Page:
Most observers of the upholstery industry in the United States believe it is worth saving.

Ken Pruett and the Mississippi Furniture Association think so, too. Pruett, president of Pontotoc Die Cutting in Pontotoc, Miss., a maker of furniture components, is the MFA president. He told me recently that the goal of the group is simple: Support the industry and to keep jobs in Mississippi and the U.S.

"We've lost jobs in the last 10 years, and we want to change that," Pruett says. "We want to continue to be the largest industry in the state of Mississippi. We're also the industry that drives the economy in North Mississippi, the largest center of upholstered furniture in the world."

Impact exceeds $10 billion

"The industry itself is still strong," he says. "But we're fighting imported products."

There's strength in numbers, too. There are 24,000 people who work directly in furniture factories. Vendor and supplier jobs total 70,000, and the total economic impact of the industry includes 125,000 people and adds about $10 billion to the state's economy. (The MFA has 77 member companies, including furniture manufacturers, suppliers, and vendors.)

To help keep those jobs in Mississippi, MFA is working on two proposals. The first is straightforward enough a $2,000 tax rebate for each existing cut-and-sew and related job, and an equal amount for each job that is brought into the state.

"The outsourcing of cut-and-sew has been hurting our industry the most," Pruett says. "We've also had companies that have chosen to outsource their total production. We don't want that to happen to any more companies."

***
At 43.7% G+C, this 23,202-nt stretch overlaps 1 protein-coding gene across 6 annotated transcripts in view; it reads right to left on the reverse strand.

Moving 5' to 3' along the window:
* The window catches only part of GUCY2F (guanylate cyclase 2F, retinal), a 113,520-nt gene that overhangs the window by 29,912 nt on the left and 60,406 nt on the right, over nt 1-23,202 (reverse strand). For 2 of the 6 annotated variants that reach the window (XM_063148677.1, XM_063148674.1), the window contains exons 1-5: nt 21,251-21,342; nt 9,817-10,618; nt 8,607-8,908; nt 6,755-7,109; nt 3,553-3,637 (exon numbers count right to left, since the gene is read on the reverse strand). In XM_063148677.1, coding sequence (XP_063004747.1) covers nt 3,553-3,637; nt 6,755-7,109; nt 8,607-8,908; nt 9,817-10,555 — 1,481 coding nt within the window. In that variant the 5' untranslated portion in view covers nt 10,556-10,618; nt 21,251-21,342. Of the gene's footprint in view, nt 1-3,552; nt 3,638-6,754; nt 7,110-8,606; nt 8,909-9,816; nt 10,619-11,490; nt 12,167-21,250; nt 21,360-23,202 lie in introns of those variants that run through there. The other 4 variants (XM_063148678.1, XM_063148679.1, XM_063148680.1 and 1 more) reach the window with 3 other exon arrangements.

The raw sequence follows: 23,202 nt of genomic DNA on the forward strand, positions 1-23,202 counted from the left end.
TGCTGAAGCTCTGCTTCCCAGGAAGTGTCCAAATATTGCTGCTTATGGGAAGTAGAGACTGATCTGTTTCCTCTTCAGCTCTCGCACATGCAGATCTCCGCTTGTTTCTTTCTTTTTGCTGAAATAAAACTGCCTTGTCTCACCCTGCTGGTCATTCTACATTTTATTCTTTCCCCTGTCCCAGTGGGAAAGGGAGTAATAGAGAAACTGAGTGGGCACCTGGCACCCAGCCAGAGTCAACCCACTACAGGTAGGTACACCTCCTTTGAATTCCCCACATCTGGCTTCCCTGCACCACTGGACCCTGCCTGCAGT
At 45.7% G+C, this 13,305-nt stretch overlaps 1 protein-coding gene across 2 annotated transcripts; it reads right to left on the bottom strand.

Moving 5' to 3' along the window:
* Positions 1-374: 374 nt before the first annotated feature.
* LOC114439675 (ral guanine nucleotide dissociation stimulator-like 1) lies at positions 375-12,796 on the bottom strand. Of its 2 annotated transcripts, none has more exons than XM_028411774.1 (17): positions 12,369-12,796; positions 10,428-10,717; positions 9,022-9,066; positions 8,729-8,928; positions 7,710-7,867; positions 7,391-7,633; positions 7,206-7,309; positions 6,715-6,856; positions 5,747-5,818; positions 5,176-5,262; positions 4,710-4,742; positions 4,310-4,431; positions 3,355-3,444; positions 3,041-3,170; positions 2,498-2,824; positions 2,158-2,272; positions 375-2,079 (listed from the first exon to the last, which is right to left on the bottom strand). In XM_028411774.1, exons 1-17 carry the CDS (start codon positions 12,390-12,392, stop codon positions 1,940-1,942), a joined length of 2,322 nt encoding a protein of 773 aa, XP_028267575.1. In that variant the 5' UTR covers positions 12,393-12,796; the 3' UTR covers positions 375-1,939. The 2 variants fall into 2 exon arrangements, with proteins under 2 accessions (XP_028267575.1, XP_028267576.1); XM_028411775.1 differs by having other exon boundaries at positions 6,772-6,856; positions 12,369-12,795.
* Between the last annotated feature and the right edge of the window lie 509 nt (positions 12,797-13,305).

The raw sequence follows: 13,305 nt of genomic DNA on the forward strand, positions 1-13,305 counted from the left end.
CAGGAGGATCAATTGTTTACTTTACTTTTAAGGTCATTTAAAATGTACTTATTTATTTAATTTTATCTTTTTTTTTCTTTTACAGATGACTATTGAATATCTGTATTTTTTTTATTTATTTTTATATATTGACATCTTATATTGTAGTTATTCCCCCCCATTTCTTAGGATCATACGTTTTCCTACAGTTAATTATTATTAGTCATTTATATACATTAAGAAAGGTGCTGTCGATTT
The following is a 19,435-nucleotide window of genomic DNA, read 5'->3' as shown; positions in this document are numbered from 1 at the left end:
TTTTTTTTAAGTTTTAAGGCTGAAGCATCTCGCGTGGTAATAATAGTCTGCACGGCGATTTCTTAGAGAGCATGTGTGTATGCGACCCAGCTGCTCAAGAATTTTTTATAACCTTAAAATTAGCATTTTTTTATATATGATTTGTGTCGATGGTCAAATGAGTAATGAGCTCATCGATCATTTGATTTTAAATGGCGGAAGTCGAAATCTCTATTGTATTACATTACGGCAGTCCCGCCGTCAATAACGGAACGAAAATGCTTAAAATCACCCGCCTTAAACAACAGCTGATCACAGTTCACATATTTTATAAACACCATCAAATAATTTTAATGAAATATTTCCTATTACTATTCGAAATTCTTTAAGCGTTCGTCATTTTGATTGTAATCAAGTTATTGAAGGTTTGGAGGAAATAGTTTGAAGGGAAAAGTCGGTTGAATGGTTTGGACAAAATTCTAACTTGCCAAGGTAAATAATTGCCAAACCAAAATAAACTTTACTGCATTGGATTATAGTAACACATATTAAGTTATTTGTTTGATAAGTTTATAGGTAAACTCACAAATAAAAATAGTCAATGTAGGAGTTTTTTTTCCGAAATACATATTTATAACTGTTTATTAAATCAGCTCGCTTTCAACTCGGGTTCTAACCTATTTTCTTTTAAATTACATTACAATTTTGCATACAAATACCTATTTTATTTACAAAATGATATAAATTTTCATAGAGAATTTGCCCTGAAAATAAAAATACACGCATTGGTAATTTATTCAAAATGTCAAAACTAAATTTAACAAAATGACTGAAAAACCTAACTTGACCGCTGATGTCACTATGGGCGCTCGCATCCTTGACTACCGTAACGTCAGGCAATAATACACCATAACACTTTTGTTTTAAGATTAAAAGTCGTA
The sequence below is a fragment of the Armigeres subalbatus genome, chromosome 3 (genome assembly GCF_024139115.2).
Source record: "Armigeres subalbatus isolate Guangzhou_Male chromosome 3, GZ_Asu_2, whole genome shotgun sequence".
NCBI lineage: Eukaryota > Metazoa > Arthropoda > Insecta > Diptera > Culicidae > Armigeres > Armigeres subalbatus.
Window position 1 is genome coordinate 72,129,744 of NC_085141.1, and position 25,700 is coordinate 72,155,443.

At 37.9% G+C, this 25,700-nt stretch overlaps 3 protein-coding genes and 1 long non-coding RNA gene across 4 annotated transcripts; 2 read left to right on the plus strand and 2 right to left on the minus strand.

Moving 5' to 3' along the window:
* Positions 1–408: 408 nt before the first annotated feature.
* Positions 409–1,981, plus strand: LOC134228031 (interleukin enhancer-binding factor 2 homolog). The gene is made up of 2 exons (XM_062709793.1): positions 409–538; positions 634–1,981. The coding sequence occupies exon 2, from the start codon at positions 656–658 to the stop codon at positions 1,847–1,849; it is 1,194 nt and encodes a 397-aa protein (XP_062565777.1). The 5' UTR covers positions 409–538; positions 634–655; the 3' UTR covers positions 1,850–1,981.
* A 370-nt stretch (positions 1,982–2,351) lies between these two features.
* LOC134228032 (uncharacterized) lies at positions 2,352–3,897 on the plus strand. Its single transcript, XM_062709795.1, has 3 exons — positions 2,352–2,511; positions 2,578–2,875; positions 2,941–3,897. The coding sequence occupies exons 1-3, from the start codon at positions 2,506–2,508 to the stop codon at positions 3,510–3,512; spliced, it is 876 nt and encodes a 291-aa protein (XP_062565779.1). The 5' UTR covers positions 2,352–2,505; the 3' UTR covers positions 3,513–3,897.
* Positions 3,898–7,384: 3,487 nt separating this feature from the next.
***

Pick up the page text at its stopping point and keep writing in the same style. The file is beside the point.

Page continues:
MFA members are meeting with key legislators and hope to have the legislation introduced in both the state's house and senate this month. Governor Haley Barbour has also indicated he would support the proposal, Pruett says.

Brookwood Corp. in Pontotoc has closed, Schnadig closed its Belmont plant and Davis International in Okolona has become an importer. Meanwhile, Ashley is expanding its large Mississippi upholstery operation. Pruett says that Genesis, Affordable, and American Furniture are also growing. "We have more success stories than failures," he says.

Tariffs and exports

Another proposal is a foreign trade zone to equalize tariffs on imports and exports. Other goals are to boost exports, which only reached $113 million in 2006. Pruett believes manufacturers in the state could be doing much more. MFA is also working with educational programs, such as the Franklin Furniture Institute at Mississippi State.

"The biggest challenge has been the outsourcing of our product to China," Pruett says. "We think we're past the hardest part, and (in the future) we'll probably have fewer furniture manufacturers making more furniture."

If you're interested in more information about the group, email Ken Pruett at ms_k@bellsouth.net, or call him at 662.489.5874.

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